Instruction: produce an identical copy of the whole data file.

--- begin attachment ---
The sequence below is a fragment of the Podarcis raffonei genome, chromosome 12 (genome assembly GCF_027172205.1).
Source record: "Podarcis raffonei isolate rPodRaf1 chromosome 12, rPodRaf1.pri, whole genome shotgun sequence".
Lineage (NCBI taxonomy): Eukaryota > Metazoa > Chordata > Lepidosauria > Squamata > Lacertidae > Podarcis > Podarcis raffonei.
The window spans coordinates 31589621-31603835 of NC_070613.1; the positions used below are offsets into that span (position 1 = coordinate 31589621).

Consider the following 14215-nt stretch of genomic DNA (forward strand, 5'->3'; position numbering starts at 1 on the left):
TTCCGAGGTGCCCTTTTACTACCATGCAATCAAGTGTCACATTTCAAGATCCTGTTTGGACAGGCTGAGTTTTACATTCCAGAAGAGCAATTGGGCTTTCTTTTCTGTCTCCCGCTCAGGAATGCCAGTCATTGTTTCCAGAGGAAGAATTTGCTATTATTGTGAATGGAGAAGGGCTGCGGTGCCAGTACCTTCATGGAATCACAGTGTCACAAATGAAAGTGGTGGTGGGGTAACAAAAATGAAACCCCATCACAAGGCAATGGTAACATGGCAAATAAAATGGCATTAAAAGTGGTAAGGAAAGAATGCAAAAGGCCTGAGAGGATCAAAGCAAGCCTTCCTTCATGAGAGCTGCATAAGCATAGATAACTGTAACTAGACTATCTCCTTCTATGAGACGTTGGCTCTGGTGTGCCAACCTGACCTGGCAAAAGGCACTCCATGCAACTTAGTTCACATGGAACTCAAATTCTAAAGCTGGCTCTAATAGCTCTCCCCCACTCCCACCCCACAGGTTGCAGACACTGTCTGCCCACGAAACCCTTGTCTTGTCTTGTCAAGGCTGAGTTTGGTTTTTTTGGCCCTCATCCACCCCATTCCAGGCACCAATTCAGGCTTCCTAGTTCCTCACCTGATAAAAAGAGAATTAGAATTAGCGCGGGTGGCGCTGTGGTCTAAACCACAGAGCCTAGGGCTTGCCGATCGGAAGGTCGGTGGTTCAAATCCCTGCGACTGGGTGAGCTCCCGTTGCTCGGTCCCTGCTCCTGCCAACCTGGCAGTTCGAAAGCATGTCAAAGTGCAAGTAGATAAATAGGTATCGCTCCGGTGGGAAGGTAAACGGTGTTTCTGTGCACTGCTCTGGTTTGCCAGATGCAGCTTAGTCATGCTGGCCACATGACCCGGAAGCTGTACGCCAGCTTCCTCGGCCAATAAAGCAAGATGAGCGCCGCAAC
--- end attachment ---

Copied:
The sequence below is a fragment of the Podarcis raffonei genome, chromosome 12 (genome assembly GCF_027172205.1).
Source record: "Podarcis raffonei isolate rPodRaf1 chromosome 12, rPodRaf1.pri, whole genome shotgun sequence".
Lineage (NCBI taxonomy): Eukaryota > Metazoa > Chordata > Lepidosauria > Squamata > Lacertidae > Podarcis > Podarcis raffonei.
The window spans coordinates 31589621-31603835 of NC_070613.1; the positions used below are offsets into that span (position 1 = coordinate 31589621).

Consider the following 14215-nt stretch of genomic DNA (forward strand, 5'->3'; position numbering starts at 1 on the left):
TTCCGAGGTGCCCTTTTACTACCATGCAATCAAGTGTCACATTTCAAGATCCTGTTTGGACAGGCTGAGTTTTACATTCCAGAAGAGCAATTGGGCTTTCTTTTCTGTCTCCCGCTCAGGAATGCCAGTCATTGTTTCCAGAGGAAGAATTTGCTATTATTGTGAATGGAGAAGGGCTGCGGTGCCAGTACCTTCATGGAATCACAGTGTCACAAATGAAAGTGGTGGTGGGGTAACAAAAATGAAACCCCATCACAAGGCAATGGTAACATGGCAAATAAAATGGCATTAAAAGTGGTAAGGAAAGAATGCAAAAGGCCTGAGAGGATCAAAGCAAGCCTTCCTTCATGAGAGCTGCATAAGCATAGATAACTGTAACTAGACTATCTCCTTCTATGAGACGTTGGCTCTGGTGTGCCAACCTGACCTGGCAAAAGGCACTCCATGCAACTTAGTTCACATGGAACTCAAATTCTAAAGCTGGCTCTAATAGCTCTCCCCCACTCCCACCCCACAGGTTGCAGACACTGTCTGCCCACGAAACCCTTGTCTTGTCTTGTCAAGGCTGAGTTTGGTTTTTTTGGCCCTCATCCACCCCATTCCAGGCACCAATTCAGGCTTCCTAGTTCCTCACCTGATAAAAAGAGAATTAGAATTAGCGCGGGTGGCGCTGTGGTCTAAACCACAGAGCCTAGGGCTTGCCGATCGGAAGGTCGGTGGTTCAAATCCCTGCGACTGGGTGAGCTCCCGTTGCTCGGTCCCTGCTCCTGCCAACCTGGCAGTTCGAAAGCATGTCAAAGTGCAAGTAGATAAATAGGTATCGCTCCGGTGGGAAGGTAAACGGTGTTTCTGTGCACTGCTCTGGTTTGCCAGATGCAGCTTAGTCATGCTGGCCACATGACCCGGAAGCTGTACGCCAGCTTCCTCGGCCAATAAAGCAAGATGAGCGCCGCAAC